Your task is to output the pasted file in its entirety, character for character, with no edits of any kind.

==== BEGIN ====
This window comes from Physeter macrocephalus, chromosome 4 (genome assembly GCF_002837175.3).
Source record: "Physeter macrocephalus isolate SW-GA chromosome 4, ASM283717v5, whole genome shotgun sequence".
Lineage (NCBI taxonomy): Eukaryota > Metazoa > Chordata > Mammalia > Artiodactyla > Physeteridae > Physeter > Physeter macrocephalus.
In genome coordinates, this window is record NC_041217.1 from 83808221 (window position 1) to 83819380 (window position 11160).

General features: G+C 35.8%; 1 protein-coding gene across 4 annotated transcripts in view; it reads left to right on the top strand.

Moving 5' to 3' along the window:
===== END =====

This window comes from Physeter macrocephalus, chromosome 4 (genome assembly GCF_002837175.3).
Source record: "Physeter macrocephalus isolate SW-GA chromosome 4, ASM283717v5, whole genome shotgun sequence".
Lineage (NCBI taxonomy): Eukaryota > Metazoa > Chordata > Mammalia > Artiodactyla > Physeteridae > Physeter > Physeter macrocephalus.
In genome coordinates, this window is record NC_041217.1 from 83808221 (window position 1) to 83819380 (window position 11160).

General features: G+C 35.8%; 1 protein-coding gene across 4 annotated transcripts in view; it reads left to right on the top strand.

Moving 5' to 3' along the window: